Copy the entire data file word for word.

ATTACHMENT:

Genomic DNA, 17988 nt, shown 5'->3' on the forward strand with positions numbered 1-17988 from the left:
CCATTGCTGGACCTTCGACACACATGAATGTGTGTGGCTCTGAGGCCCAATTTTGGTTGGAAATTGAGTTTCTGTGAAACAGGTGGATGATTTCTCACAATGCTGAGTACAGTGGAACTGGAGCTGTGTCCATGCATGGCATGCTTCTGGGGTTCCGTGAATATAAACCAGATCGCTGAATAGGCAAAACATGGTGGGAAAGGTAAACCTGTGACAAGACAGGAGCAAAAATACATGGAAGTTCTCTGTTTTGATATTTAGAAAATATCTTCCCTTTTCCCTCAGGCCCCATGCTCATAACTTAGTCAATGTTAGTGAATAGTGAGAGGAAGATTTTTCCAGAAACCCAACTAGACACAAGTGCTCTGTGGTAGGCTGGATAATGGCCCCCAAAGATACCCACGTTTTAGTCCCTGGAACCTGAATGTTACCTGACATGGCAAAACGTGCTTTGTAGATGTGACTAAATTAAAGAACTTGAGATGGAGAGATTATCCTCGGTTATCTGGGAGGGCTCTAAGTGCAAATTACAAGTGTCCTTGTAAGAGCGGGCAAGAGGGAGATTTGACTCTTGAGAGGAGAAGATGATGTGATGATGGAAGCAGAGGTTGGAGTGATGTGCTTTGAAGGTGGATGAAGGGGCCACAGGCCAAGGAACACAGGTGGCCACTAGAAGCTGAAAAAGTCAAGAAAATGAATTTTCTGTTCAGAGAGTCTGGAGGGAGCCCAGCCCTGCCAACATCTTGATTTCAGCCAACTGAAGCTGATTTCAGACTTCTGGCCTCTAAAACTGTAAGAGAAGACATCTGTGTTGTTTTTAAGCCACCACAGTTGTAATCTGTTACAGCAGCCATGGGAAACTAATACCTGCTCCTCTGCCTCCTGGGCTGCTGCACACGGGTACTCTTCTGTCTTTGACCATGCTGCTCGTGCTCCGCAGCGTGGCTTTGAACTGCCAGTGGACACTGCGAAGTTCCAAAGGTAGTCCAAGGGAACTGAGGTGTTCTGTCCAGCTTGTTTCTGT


Genomic DNA, 17988 nt, shown 5'->3' on the forward strand with positions numbered 1-17988 from the left:
CCATTGCTGGACCTTCGACACACATGAATGTGTGTGGCTCTGAGGCCCAATTTTGGTTGGAAATTGAGTTTCTGTGAAACAGGTGGATGATTTCTCACAATGCTGAGTACAGTGGAACTGGAGCTGTGTCCATGCATGGCATGCTTCTGGGGTTCCGTGAATATAAACCAGATCGCTGAATAGGCAAAACATGGTGGGAAAGGTAAACCTGTGACAAGACAGGAGCAAAAATACATGGAAGTTCTCTGTTTTGATATTTAGAAAATATCTTCCCTTTTCCCTCAGGCCCCATGCTCATAACTTAGTCAATGTTAGTGAATAGTGAGAGGAAGATTTTTCCAGAAACCCAACTAGACACAAGTGCTCTGTGGTAGGCTGGATAATGGCCCCCAAAGATACCCACGTTTTAGTCCCTGGAACCTGAATGTTACCTGACATGGCAAAACGTGCTTTGTAGATGTGACTAAATTAAAGAACTTGAGATGGAGAGATTATCCTCGGTTATCTGGGAGGGCTCTAAGTGCAAATTACAAGTGTCCTTGTAAGAGCGGGCAAGAGGGAGATTTGACTCTTGAGAGGAGAAGATGATGTGATGATGGAAGCAGAGGTTGGAGTGATGTGCTTTGAAGGTGGATGAAGGGGCCACAGGCCAAGGAACACAGGTGGCCACTAGAAGCTGAAAAAGTCAAGAAAATGAATTTTCTGTTCAGAGAGTCTGGAGGGAGCCCAGCCCTGCCAACATCTTGATTTCAGCCAACTGAAGCTGATTTCAGACTTCTGGCCTCTAAAACTGTAAGAGAAGACATCTGTGTTGTTTTTAAGCCACCACAGTTGTAATCTGTTACAGCAGCCATGGGAAACTAATACCTGCTCCTCTGCCTCCTGGGCTGCTGCACACGGGTACTCTTCTGTCTTTGACCATGCTGCTCGTGCTCCGCAGCGTGGCTTTGAACTGCCAGTGGACACTGCGAAGTTCCAAAGGTAGTCCAAGGGAACTGAGGTGTTCTGTCCAGCTTGTTTCTGT